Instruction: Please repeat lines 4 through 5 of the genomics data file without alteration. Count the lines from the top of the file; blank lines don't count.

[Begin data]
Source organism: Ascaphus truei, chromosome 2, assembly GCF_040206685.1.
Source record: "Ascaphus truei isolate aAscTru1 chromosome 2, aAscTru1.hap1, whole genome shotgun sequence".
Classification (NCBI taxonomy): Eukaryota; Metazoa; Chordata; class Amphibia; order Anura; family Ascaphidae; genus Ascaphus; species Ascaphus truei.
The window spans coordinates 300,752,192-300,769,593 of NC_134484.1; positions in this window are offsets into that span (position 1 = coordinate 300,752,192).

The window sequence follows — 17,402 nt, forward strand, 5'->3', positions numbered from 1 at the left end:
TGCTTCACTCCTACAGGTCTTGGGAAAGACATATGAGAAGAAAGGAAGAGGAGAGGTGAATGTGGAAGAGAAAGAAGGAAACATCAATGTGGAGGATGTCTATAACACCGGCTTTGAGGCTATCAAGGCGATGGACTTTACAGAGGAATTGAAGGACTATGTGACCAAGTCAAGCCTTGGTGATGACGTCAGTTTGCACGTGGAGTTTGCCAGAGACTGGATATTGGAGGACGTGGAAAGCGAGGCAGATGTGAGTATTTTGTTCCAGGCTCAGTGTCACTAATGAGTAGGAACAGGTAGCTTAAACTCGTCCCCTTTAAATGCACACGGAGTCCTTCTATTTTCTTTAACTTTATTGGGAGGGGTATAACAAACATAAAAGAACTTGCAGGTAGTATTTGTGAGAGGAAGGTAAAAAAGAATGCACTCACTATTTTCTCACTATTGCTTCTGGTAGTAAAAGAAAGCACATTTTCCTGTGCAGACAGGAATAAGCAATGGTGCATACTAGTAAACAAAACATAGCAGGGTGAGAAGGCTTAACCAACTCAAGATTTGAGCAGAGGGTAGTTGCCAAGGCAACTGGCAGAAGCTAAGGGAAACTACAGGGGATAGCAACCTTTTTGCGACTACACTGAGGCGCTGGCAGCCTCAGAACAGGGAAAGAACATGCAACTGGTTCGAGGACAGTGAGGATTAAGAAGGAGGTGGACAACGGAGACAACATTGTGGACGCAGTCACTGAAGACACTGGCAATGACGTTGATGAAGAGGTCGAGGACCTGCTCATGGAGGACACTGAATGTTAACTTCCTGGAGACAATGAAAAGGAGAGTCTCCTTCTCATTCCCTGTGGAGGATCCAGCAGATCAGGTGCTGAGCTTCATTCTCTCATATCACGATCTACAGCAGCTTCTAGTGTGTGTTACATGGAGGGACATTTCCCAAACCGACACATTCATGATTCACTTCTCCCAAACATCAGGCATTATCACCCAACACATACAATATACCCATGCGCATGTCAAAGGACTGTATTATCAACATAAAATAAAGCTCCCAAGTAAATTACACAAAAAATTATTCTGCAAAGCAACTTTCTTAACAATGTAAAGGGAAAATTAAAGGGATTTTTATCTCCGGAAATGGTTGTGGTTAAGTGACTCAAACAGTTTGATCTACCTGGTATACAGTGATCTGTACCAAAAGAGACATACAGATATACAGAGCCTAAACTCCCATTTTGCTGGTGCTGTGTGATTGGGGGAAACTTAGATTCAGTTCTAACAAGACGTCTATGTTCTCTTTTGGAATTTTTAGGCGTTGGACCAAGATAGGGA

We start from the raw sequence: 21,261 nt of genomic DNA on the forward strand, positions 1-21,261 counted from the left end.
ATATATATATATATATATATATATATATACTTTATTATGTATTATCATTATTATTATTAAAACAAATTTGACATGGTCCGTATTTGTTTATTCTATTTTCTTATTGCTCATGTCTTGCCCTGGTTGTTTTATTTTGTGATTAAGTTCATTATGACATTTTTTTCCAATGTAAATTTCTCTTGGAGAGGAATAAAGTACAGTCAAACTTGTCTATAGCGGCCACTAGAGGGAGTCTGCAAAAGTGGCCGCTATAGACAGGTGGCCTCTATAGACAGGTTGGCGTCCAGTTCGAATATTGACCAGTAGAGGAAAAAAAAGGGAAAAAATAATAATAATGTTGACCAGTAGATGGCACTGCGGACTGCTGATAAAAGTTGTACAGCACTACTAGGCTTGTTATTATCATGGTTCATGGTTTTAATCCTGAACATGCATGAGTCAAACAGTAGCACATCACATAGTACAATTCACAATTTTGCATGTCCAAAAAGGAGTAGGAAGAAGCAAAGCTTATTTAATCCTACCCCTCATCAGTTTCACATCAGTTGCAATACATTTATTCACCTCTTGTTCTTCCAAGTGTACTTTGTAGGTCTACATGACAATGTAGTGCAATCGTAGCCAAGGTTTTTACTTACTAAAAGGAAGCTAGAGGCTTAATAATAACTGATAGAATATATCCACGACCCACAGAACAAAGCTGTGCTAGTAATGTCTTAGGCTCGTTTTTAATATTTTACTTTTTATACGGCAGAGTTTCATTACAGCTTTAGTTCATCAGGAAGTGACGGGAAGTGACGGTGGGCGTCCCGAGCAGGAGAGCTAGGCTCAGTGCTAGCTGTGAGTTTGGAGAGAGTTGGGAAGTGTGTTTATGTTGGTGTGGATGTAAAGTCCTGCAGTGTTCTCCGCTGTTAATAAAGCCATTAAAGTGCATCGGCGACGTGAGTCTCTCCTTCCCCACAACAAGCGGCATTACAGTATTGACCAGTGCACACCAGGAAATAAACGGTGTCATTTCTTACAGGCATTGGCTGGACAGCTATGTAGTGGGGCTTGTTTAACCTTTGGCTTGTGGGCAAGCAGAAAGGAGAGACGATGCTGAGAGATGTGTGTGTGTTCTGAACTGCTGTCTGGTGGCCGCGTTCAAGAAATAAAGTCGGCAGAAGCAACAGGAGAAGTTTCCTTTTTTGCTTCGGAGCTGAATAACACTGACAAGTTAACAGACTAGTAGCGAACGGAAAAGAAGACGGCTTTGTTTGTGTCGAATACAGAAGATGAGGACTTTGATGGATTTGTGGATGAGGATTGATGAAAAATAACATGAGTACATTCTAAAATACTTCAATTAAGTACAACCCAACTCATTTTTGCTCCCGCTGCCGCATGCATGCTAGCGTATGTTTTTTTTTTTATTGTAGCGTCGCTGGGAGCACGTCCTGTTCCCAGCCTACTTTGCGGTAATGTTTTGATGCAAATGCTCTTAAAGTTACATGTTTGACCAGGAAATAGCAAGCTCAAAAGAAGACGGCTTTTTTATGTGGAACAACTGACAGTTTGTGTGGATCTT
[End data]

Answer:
The window spans coordinates 300,752,192-300,769,593 of NC_134484.1; positions in this window are offsets into that span (position 1 = coordinate 300,752,192).

The window sequence follows — 17,402 nt, forward strand, 5'->3', positions numbered from 1 at the left end: